In language, on the other hand, there has been a profound mutual influence between Anglophone and Francophone cultures. After the Norman Conquest of England in 1066, French remained the language of the English aristocracy for three hundred years. Roughly a third of the vocabulary of the English language (e.g. agree, brave, carry, define, empire, etc.) comes from the French language. More recently, the forces of globalization and technical innovation have also increased the number of words that are common to the two languages (e.g. bus, casting, fax, leader, missile, etc.).
In this debate, the example of Canadian confederation - the ongoing interaction between French and English Canada providing a major impetus in its development - is a prominent one, reflected in Canada's membership in both the Commonwealth and La Francophonie.
Cultural differences: The example of the UK and France
Regardless of the distance separating America from Europe (unlike the United Kingdom's proximity), the country's population is largely descended from non-Anglo European immigration during the 19th and 20th centuries. The total number of immigrants from European regions other than England vastly outnumbers those of English ancestry. Louisiana was originally a French colony with French settlers; New York and New Jersey were originally part of a Dutch colony, New Netherland; while Florida and the entire Southwestern United States were originally Spanish possessions. Furthermore, the Southwestern United States, which includes what are now the country's two most populous states in California and Texas, was part of Mexico until well into the 19 century. There have been numerous non-British influences in the United States. All manner of Continental European cultures are now fused in the United States.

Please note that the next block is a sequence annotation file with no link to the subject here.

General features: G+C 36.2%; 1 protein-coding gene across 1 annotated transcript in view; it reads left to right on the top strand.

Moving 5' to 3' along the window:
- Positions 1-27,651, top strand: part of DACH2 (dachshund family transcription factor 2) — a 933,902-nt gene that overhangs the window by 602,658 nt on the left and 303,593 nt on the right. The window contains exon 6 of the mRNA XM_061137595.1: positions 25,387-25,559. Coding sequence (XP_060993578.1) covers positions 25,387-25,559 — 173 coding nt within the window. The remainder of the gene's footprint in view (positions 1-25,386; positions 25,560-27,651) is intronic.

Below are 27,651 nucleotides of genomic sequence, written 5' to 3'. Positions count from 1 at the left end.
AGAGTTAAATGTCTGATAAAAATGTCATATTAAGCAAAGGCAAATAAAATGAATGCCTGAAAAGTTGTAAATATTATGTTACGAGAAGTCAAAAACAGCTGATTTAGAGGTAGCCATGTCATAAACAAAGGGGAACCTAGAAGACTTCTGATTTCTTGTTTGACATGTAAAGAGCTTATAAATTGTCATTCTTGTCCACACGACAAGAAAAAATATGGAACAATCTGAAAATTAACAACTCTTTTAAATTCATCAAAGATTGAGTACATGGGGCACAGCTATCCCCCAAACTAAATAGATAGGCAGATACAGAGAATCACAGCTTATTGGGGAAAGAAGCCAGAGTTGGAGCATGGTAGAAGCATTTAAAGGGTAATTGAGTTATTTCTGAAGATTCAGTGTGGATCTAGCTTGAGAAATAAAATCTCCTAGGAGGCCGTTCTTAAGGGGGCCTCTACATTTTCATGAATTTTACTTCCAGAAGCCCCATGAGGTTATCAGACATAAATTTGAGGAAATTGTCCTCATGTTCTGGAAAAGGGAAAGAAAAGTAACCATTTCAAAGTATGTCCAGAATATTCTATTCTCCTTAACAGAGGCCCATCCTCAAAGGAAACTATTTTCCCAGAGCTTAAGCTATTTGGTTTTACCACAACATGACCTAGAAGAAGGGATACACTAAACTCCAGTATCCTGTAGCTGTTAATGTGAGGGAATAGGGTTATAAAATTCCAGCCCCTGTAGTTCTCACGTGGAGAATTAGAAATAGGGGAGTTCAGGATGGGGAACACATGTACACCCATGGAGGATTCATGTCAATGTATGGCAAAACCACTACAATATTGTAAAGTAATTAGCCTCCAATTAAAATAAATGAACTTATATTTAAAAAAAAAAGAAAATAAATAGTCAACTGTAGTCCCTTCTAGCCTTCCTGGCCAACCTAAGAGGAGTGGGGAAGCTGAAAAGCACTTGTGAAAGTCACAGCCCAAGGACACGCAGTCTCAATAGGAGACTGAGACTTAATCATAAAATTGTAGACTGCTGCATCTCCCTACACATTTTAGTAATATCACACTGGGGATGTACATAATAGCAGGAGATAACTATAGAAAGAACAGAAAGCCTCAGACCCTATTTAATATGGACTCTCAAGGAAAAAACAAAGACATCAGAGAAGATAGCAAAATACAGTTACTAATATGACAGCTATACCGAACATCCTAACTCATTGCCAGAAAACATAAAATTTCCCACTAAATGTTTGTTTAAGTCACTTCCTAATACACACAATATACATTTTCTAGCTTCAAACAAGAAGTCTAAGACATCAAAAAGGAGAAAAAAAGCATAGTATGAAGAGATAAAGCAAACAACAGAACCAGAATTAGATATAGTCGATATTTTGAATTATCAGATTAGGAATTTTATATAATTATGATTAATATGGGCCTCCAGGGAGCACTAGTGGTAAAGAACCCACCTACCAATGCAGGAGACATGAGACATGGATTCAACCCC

Only 8.7% of Americans claim to have predominant English ancestries, with other British and Irish groups such as the Scottish, Welsh and Scots-Irish each making up less than 2% of the population. The top three ancestries in the United States are German (15.2%), Irish (10.8%), and African (8.8%). Italians (5.6%), Polish (3.2%) and French (3%) are also major self-identified continental European ancestries.
America has a history of direct contact with Europe, other than through the United Kingdom's affairs.
The USA and continental European influence